Simulated Patient Program

Simulated patients were first used in the 1960s in undergraduate medical training in the United States of America. Since that time, most medical schools throughout the world have established Simulated Patient Programs, to enhance teaching and assessment. Simulated Patients are also used for undergraduate and postgraduate teaching; research; and for projects that evaluate educational interventions.


“Simulated Patients” and “Standardised Patients” are terms that are often used interchangeably, but are not strictly the same thing. Simulated Patients are trained to simulate realistic patient-clinician scenarios, and are defined by Burrows1 as “a normal person who has been carefully coached to present the symptoms and signs of an actual patient”. Standardised Patients, in contrast, are those who have been trained to portray the medical scenario consistently – from patient to patient, and for student to student. This is of prime importance for assessment tasks, to ensure that all students face an equivalent test situation.

The Simulated Patient Program provides Simulated Patients who are carefully trained to portray patients in a standardised way, particularly for assessment. The training for Objective Structured Clinical Examinations (OSCEs) is particularly intensive and is compulsory for all Simulated Patients to ensure a high level of standardisation.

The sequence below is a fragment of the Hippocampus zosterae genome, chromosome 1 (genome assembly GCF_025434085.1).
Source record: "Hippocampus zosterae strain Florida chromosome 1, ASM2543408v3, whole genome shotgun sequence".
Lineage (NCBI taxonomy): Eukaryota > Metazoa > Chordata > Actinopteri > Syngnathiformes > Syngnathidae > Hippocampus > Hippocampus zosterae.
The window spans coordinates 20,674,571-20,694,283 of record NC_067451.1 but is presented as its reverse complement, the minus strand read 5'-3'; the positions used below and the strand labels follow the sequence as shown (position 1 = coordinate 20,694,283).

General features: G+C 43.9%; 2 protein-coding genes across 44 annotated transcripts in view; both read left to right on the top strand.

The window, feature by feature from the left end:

Benefits of using Simulated Patients

In all sessions, whether for the purposes of learning or assessment, using Simulated Patients allows specific scenarios and conditions to be presented realistically.

Clinical scenarios can be written and portrayed to suit the educational purpose. A scenario can, for example be tailored specifically to the level expected of the student, with more complex cases later in the course. Similarly, scenarios can be scripted to focus on specific skills, or with specific conditions in mind.

Using Simulated Patients also provides a transition for students between theory and real-life patient encounters. For students, knowing that how they perform in the clinical encounter will not adversely affect a real patient, minimises their anxiety and provides a safe environment to practice their skills without jeopardising patient safety.

Some issues are rarely dealt with by students with real patients because of their sensitive or challenging nature or because the majority of real patients who agree to medical students are compliant and cooperative. Simulated Patients are an excellent way of giving students experience in dealing with such issues, in an environment that is safe for both student and patient.

In teaching settings, Simulated Patients can assess the student’s performance from a patient perspective and are trained to provide feedback to students to enhance their learning.

In examination settings, Simulated Patients are trained to respond more consistently in the examination than a real patient. They are able to duplicate their role in multiple examinations and can be allocated more student examinations than a real patient. Particularly important for examinations held in multiple locations, Simulated Patients can provide a standardised experience for all students, regardless of where the assessment takes place.

1Barrows HS (1995). How to design a problem-based curriculum for the pre-clinical years. Springer Publishing Company, New York.